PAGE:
Noting a growing problem among scholastic athletes, the Medical Advisory Committee of New Jersey State Interscholastic Athletic Association (NJSIAA) has put forward various proposals to tackle the issue of prescription drug abuse. Steve Timko, the executive director of the association, said that they were being proactive in stemming a crisis that was ruining the lives of several young people.
Some of the regulations are meant to encourage the practice of exercising extreme caution among physicians when prescribing opioid drugs to scholastic athletes and also cultivating a culture among doctors of using non-narcotic treatment medication. The Medical Advisory Committee emphasizes that there is need to ensure that such drugs are administered safely. Other best practices proposed include educating the student athletes as well as their parents about the possibility of addiction from such medication. The physicians treating the athletes should also make it a priority to inform the school nurse and the student's trainer about opioids prescription.
Data released by the National Council on Alcoholism and Drug Dependence show that about 12% of male and 8% of female student athletes in the past year alone have been given prescriptions of very addictive opioid type of narcotics. Other studies on the other hand indicate that nearly 83% of adolescent children access narcotic prescriptions without the supervision of a responsible adult. This is according to data held by NJSIAA. The association has identified some of the commonly abused prescription drugs to include OxyContin, Vicodin and Percocet.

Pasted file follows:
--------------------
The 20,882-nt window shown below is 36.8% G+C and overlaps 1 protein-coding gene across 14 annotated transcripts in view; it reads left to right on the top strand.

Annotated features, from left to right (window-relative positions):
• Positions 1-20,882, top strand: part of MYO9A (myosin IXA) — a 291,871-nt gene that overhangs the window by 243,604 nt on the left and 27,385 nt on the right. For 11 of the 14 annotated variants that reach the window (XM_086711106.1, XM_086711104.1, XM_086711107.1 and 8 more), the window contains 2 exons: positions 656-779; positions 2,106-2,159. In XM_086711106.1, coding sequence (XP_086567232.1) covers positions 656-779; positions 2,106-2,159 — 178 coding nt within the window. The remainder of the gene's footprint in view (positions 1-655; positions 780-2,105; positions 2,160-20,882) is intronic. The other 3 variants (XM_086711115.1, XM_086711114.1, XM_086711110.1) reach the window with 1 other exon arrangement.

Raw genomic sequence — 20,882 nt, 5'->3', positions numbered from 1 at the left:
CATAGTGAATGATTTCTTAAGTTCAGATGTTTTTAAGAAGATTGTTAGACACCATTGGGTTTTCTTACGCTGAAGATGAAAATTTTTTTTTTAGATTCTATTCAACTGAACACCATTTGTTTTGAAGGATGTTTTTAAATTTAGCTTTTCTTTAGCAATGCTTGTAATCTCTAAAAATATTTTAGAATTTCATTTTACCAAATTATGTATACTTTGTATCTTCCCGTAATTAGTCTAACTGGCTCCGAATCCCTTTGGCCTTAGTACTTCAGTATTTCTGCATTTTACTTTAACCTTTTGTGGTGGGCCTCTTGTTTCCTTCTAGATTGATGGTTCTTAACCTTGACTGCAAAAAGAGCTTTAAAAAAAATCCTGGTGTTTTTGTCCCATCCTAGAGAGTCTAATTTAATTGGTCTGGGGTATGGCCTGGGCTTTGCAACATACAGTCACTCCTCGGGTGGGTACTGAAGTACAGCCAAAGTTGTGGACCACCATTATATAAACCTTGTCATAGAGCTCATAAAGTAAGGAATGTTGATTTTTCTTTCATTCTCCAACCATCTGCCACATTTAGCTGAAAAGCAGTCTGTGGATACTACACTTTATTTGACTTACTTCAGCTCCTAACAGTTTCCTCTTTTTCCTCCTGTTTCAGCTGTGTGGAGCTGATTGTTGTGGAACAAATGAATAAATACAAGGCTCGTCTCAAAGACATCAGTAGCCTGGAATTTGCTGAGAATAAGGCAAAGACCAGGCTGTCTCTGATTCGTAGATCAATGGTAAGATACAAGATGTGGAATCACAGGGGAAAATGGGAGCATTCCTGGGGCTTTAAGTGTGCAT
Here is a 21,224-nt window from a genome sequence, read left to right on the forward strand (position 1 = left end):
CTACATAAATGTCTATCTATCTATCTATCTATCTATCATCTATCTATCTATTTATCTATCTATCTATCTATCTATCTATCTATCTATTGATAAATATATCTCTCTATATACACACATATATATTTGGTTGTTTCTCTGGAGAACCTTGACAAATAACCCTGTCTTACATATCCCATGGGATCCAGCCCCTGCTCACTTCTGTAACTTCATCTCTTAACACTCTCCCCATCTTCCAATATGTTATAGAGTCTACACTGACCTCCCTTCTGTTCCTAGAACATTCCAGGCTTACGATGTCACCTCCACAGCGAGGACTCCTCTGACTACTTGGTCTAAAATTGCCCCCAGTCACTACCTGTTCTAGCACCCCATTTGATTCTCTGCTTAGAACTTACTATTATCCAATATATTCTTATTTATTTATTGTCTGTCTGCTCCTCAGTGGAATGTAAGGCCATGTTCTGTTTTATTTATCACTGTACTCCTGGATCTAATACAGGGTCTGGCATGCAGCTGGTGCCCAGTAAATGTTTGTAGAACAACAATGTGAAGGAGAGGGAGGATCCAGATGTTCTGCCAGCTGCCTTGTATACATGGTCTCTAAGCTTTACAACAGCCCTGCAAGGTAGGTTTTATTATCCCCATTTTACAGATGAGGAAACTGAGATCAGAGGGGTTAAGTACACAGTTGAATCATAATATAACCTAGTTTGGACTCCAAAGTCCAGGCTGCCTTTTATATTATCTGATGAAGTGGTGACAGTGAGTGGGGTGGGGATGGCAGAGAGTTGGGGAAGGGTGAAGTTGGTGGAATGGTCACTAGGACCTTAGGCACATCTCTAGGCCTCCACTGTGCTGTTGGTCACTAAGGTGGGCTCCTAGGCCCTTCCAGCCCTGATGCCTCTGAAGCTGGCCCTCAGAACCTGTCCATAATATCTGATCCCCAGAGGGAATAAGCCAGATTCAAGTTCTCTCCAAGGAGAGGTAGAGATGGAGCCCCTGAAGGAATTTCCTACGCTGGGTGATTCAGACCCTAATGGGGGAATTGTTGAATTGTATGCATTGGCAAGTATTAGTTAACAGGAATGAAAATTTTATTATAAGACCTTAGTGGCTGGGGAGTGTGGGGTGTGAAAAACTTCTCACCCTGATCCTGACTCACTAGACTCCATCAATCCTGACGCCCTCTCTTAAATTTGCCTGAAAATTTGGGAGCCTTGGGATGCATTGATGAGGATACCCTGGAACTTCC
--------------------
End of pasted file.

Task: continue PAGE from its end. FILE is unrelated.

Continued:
The protocols recommended by the NJSIAA's Medical Advisory Committee will need the support of different stakeholders in order to properly function. The committee has therefore decided to bring in other partners such as pharmacists, medical societies, education associations, trainers and law enforcement to help it realize its objectives. Dr. John Kripsak, the committee's chair, said that most research findings have shown that nearly 80 percent of those who are addicted to heroin began by abusing narcotic class painkillers. He asserted that it was therefore very necessary to contain the problem of drug abuse right from the beginning. The alarming statistics prove that they need to act now and fast.
These are the protocols proposed by the Medical Advisory Committee of the New Jersey State Interscholastic Athletic Association in relation to student athletes and abuse of opioids:
*Utmost caution must be exercised by physicians whenever they want to give opioid prescriptions to scholastic athletes
*Non-narcotic prescription alternatives such as non-steroidal anti-inflammatory medications, acetaminophen, salicylates and alternative methods of treatment like cryotherapy should be considered as a priority option.
*Opioids should only be prescribed for injuries that cause severe pain and only for a single week at any given time without automatic refills.
*Every such prescription must have detailed information on mode of usage and specific cautions on abuse and risks of addiction.
*No such prescriptions should be given directly to scholastic athletes, and they should also never be administered without the supervision of a responsible adult.
*The school nurse and/or the athletic trainer should be made aware of all opioid prescriptions by the treating physician and/or parents/guardians.
*It is necessary for treating physicians to have boundaries when giving opioid prescriptions to students.
*Each school district is required to develop very specific and detailed policy dedicated to addressing this issue.
*Drug monitoring programs should be implemented by school districts and a lot of emphasis should be made on identifying students who project signs and symptoms of opioid abuse.